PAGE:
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Blood Test Detects Resistance to BRCA-Targeting Drugs

By Labmedica International staff writers
Posted on 14 Nov 2017
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Image: A scanning electron micrograph (SEM) of breast cancer cells (Photo courtesy of SPL).
Image: A scanning electron micrograph (SEM) of breast cancer cells (Photo courtesy of SPL).
Resistance to platinum-based chemotherapy or PARP inhibition in germline BRCA1 or BRCA2 mutation carriers may occur through somatic reversion mutations or intragenic deletions that restore BRCA1 or BRCA2 function.

Scientists have assessed whether BRCA1/2 reversion mutations could be identified in circulating cell-free DNA (cfDNA) of patients with ovarian or breast cancer previously treated with platinum and/or Poly ADP ribose polymerase (PARP) inhibitors using a “liquid biopsy.”

An international team of scientists in conjunction with those at The Institute of Cancer Research (London, UK) collected cfDNA from blood samples of 24 prospectively accrued patients with germline BRCA1 or BRCA2 mutations, including 19 patients with platinum-resistant/refractory ovarian cancer and five patients with platinum and/or PARP inhibitor pretreated metastatic breast cancer. The cfDNA was subjected to massively parallel sequencing targeting all exons of 141 genes and all exons and introns of BRCA1 and BRCA2. Functional studies were performed to assess the impact of the putative BRCA1/2 reversion mutations on BRCA1/2 function.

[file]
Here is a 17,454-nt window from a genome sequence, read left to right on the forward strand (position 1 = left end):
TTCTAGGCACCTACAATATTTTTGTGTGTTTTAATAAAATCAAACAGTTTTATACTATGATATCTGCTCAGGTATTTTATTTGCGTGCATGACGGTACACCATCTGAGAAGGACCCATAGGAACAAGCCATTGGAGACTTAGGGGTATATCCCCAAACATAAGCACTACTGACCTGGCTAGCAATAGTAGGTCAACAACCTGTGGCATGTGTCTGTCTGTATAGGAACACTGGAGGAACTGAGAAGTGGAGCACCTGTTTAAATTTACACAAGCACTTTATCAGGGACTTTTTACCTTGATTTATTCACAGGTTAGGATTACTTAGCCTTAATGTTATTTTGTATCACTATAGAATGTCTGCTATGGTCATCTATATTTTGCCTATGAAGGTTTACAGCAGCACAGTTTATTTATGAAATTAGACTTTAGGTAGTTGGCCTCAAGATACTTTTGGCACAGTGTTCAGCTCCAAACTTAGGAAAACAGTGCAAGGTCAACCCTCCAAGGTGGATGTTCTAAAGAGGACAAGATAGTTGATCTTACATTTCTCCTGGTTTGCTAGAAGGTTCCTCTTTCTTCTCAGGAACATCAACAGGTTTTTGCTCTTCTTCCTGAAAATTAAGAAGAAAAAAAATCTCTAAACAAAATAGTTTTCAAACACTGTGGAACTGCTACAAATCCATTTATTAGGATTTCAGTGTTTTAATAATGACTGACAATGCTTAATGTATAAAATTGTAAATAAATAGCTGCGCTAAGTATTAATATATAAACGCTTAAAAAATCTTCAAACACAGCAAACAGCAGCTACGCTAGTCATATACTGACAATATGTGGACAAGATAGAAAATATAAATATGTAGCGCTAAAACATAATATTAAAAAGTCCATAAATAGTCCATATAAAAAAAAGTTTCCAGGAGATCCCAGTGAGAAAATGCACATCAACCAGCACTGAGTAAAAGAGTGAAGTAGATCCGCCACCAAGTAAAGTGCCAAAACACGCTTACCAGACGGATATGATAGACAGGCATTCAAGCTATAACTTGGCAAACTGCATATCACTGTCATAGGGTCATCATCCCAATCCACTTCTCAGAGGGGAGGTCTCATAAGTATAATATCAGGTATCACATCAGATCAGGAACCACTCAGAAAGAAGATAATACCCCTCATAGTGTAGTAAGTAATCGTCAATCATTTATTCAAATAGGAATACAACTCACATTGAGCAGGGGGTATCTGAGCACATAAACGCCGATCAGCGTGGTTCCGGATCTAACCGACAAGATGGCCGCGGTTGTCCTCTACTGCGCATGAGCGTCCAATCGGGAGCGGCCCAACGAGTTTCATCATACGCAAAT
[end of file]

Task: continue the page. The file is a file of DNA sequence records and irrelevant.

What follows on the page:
The investigators found diverse and often polyclonal putative BRCA1 or BRCA2 reversion mutations were identified in cfDNA from four patients with ovarian cancer (21%) and from two patients with breast cancer (40%). BRCA2 reversion mutations were detected in cfDNA prior to PARP inhibitor treatment in a patient with breast cancer who did not respond to treatment and were enriched in plasma samples after PARP inhibitor therapy. Foci formation and immunoprecipitation assays suggest that a subset of the putative reversion mutations restored BRCA1/2 function.

Nicholas C. Turner, MD, PhD, a professor of Medical Oncology and senior author of the study, said, “With this new liquid biopsy, we picked up changes in tumor DNA that could give us early warning if a woman’s cancer is likely to stop responding to treatment. Next, we aim to further evaluate the blood test as part of a large clinical trial. In the future, this liquid biopsy could help us pick out those women with breast or ovarian cancer who are most likely to benefit from targeted therapy, and offer alternative treatment to women as soon as they develop drug resistance.” The study was published in the November 2017 issue of the journal Clinical Cancer Research.

Related Links:
The Institute of Cancer Research


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